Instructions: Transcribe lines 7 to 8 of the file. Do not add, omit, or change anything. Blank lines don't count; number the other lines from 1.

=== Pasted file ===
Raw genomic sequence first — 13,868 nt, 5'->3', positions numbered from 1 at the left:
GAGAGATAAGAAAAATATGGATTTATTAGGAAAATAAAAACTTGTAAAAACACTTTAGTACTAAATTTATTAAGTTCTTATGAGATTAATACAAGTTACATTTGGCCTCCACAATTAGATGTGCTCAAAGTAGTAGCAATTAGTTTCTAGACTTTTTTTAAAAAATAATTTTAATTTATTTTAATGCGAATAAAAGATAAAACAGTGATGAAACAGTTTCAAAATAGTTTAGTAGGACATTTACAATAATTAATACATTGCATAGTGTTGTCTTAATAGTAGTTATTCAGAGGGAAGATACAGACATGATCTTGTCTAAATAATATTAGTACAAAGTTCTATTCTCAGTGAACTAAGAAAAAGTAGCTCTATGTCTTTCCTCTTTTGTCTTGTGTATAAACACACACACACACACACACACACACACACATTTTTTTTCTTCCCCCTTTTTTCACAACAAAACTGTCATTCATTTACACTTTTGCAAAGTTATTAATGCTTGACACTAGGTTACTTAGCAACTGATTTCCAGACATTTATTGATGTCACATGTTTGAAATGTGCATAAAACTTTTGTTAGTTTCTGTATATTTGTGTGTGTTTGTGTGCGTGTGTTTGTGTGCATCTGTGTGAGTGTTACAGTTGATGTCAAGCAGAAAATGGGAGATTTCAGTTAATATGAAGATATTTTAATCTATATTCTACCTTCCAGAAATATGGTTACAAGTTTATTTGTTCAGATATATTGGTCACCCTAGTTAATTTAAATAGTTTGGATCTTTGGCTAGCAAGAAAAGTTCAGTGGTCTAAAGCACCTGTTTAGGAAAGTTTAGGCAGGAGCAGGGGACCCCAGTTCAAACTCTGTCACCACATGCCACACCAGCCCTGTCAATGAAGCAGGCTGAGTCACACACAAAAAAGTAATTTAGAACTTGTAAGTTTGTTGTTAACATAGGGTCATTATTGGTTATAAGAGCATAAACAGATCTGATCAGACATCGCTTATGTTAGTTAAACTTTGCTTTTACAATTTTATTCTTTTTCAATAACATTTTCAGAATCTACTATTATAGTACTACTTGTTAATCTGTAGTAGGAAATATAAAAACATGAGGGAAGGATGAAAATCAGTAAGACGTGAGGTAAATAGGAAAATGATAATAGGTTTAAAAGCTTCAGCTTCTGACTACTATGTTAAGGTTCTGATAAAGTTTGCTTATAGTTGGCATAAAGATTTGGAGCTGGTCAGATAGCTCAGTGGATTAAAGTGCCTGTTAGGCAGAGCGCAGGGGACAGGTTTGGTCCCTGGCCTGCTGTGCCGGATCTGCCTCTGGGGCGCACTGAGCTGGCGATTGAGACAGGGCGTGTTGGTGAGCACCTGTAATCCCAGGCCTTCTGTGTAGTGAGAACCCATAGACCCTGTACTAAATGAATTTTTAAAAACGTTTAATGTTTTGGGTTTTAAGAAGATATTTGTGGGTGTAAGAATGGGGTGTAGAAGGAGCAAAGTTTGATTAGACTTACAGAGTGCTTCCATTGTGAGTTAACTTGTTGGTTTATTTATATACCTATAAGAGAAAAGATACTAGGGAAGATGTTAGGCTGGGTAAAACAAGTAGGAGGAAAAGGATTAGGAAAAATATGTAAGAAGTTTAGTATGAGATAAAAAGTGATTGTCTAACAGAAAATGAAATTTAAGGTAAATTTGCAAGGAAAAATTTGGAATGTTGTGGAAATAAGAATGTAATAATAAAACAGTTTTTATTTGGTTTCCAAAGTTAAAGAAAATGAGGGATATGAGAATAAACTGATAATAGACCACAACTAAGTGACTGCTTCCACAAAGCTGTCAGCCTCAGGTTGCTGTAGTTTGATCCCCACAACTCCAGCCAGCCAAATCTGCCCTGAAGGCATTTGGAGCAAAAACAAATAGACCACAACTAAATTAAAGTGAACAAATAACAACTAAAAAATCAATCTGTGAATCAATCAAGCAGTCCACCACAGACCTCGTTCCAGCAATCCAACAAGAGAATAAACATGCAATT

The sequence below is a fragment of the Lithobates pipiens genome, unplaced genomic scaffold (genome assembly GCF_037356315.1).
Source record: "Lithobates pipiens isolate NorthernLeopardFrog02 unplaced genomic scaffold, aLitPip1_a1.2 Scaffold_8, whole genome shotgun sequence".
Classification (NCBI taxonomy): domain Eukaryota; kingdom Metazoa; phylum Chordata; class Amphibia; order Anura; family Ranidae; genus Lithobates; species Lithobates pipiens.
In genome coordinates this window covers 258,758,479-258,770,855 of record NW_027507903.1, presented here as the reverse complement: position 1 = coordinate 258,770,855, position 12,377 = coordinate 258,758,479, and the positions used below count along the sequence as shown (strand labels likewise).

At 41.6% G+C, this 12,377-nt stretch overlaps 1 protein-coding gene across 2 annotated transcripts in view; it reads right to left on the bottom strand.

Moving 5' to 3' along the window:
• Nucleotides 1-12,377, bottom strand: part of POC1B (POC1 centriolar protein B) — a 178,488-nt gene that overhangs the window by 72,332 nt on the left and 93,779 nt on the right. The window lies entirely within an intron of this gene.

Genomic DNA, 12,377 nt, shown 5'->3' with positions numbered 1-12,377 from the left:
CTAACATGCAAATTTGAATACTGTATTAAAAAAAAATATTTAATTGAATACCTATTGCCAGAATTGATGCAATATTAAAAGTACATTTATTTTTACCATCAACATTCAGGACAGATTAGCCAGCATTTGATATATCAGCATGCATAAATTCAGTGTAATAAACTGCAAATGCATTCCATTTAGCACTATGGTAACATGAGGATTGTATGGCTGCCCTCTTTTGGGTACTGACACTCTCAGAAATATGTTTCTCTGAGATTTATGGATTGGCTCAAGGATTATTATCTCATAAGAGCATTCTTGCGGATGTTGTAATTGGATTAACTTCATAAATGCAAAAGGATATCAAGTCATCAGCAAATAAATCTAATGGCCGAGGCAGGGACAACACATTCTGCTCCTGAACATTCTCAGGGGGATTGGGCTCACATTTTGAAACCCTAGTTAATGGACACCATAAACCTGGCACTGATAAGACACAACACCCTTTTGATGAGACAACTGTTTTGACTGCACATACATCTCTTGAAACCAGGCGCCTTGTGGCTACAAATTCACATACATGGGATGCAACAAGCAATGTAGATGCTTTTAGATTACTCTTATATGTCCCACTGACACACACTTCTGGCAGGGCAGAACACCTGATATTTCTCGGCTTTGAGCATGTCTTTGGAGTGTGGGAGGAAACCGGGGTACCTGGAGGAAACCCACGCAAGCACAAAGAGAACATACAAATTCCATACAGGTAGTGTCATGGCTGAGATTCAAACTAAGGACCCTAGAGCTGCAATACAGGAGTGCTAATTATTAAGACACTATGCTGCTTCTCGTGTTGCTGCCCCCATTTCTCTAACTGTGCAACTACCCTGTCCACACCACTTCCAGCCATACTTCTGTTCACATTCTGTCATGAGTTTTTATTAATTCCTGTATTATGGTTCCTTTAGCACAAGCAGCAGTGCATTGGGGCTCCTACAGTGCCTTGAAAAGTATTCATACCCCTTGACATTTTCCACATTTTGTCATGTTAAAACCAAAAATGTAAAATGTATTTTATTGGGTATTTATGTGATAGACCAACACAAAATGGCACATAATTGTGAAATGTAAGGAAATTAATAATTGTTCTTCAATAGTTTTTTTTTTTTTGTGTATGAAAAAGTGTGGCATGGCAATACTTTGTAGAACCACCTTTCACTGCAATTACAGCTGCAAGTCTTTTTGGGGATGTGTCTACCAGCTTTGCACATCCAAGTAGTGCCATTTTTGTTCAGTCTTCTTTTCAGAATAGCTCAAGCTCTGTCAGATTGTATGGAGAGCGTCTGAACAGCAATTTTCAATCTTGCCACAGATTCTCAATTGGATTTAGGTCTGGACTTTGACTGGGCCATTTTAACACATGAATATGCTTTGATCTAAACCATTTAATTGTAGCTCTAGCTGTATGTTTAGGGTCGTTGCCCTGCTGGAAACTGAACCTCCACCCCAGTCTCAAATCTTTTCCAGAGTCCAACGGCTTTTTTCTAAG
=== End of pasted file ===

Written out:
At 41.6% G+C, this 12,377-nt stretch overlaps 1 protein-coding gene across 2 annotated transcripts in view; it reads right to left on the bottom strand.

Moving 5' to 3' along the window: